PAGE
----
When I was pregnant with my first child, I had panic attacks. I was terrified of having children, for good reason. I was afraid that I would succumb to the cycle of abuse that I grew up in. As much as I had already made many choices that were vastly different from my parents, I feared that abuse would be some inevitable fate. I knew, statistically speaking, about the high risk, and I was worried.

On top of that, I already had a traumatic parenting experience, which struck me to my core. When I had just turned twenty-one, the summer I had just graduated from college, I became an instant stepmother to a four year old whose birth mother was a drug addict.

The child’s father and I had just moved in together, which is a whole other story. I met the child maybe once or twice before his mother kidnapped him and disappeared out of state. When the DA found them, police in the other state were about to arrest her for aiding and abetting a homicide. He was taken from his mother and flown back to us, where he came to live with us permanently. He arrived with only the dirty clothes on his back. All of his teeth were rotten. He was used to eating candy bars as meals, and his mother used to blow pot smoke in his face to “mellow him out.” She had sex for drugs in front of him. She took him to violent movies in the middle of the night as a form of babysitting. When they arrested her, it was early in the morning, and she had been out all night with him in tow.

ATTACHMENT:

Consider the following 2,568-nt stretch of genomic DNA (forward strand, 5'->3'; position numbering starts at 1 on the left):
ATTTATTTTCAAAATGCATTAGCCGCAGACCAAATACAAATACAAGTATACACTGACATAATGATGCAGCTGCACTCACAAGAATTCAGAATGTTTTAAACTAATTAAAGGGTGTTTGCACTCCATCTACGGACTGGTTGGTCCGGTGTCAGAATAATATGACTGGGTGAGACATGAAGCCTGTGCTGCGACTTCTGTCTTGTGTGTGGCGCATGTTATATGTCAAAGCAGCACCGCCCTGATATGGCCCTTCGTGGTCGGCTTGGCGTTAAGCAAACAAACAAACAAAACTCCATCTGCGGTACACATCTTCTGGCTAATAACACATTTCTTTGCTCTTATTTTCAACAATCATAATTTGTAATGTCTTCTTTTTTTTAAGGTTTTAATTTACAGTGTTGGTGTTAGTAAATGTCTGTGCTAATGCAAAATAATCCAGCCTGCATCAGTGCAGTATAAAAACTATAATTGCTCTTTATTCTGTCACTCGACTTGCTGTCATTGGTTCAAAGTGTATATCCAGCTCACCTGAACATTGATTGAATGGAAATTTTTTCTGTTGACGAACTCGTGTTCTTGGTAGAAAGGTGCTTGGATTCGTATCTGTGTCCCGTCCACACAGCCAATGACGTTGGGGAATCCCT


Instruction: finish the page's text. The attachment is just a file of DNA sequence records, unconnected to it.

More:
The poor child had all the social, emotional, and developmental problems you would expect from living a life like this. I was horrified by what he had been through, and I was horrified about what it meant for his present and future life. I was not even close to starting to unravel the effects of my own childhood abuse, but I knew at the time I wasn’t ready to be a mom. I was stuck. I had nowhere else to go, so I took an awful traveling job doing makeup and working out of cheap hotel rooms. I endured it for a few months until I couldn’t take it any more, and decided I may as well give step parenting a try. After that, I fully committed to the role. We moved to the suburbs, and I played Mommy.

Needless to say, it was hard. It ranks as one of the hardest things I have ever done. I had zero resources to help this child, or myself for that matter, but I was determined to give this kid a better life. I made sure he ate real food, and had clean clothes. I read books to him, and limited his screen time. I married his father and became his official stepmother. I sat in on his school IEPs and counseled with his teachers. I took him to the doctor, and made sure he took his medication regularly. I provided his first-ever experience of a relatively stable environment. I cared about him and his welfare, but I could not bring myself to fully love and embrace him.

I was blinded by the guilt, panic, and rage about all of it. His father was a “nice” guy, but generally avoidant of all responsibility and conflict. He was all too willing to let me take over all of the care and raising of his child, and I deeply resented it. I was furious at the situation, and furious at him for having a kid with a drug addict in the first place. I was angry at the injustice of it all, and at people who make terrible life choices. Most of all, I was mad at myself. Mad that I couldn’t be more than I was. Mad that I couldn’t fix it. I felt deeply ashamed that I could not be the answer to a problem I didn’t even start.